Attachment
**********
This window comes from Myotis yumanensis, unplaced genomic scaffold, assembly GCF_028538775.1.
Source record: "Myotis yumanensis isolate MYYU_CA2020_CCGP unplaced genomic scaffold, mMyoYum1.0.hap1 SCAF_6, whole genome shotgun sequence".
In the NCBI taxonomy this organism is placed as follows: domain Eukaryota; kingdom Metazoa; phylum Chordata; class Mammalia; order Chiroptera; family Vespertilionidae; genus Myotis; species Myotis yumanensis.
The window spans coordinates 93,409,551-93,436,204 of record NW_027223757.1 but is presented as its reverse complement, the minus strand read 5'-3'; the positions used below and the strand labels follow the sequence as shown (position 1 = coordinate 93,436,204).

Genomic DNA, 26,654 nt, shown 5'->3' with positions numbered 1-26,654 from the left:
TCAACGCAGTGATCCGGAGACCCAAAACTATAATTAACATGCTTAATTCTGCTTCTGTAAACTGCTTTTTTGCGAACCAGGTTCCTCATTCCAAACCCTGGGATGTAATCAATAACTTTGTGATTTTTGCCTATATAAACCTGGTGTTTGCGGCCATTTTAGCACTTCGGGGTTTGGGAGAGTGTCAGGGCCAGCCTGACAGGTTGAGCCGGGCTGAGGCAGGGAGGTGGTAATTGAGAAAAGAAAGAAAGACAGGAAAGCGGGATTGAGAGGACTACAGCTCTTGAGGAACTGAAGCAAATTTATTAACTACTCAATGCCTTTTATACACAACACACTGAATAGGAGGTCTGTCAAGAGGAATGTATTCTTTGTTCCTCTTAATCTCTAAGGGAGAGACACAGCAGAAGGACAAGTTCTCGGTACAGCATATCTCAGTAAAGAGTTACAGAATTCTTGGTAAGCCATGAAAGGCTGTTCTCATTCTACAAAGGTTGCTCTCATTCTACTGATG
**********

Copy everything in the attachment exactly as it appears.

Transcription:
This window comes from Myotis yumanensis, unplaced genomic scaffold, assembly GCF_028538775.1.
Source record: "Myotis yumanensis isolate MYYU_CA2020_CCGP unplaced genomic scaffold, mMyoYum1.0.hap1 SCAF_6, whole genome shotgun sequence".
In the NCBI taxonomy this organism is placed as follows: domain Eukaryota; kingdom Metazoa; phylum Chordata; class Mammalia; order Chiroptera; family Vespertilionidae; genus Myotis; species Myotis yumanensis.
The window spans coordinates 93,409,551-93,436,204 of record NW_027223757.1 but is presented as its reverse complement, the minus strand read 5'-3'; the positions used below and the strand labels follow the sequence as shown (position 1 = coordinate 93,436,204).

Genomic DNA, 26,654 nt, shown 5'->3' with positions numbered 1-26,654 from the left:
TCAACGCAGTGATCCGGAGACCCAAAACTATAATTAACATGCTTAATTCTGCTTCTGTAAACTGCTTTTTTGCGAACCAGGTTCCTCATTCCAAACCCTGGGATGTAATCAATAACTTTGTGATTTTTGCCTATATAAACCTGGTGTTTGCGGCCATTTTAGCACTTCGGGGTTTGGGAGAGTGTCAGGGCCAGCCTGACAGGTTGAGCCGGGCTGAGGCAGGGAGGTGGTAATTGAGAAAAGAAAGAAAGACAGGAAAGCGGGATTGAGAGGACTACAGCTCTTGAGGAACTGAAGCAAATTTATTAACTACTCAATGCCTTTTATACACAACACACTGAATAGGAGGTCTGTCAAGAGGAATGTATTCTTTGTTCCTCTTAATCTCTAAGGGAGAGACACAGCAGAAGGACAAGTTCTCGGTACAGCATATCTCAGTAAAGAGTTACAGAATTCTTGGTAAGCCATGAAAGGCTGTTCTCATTCTACAAAGGTTGCTCTCATTCTACTGATG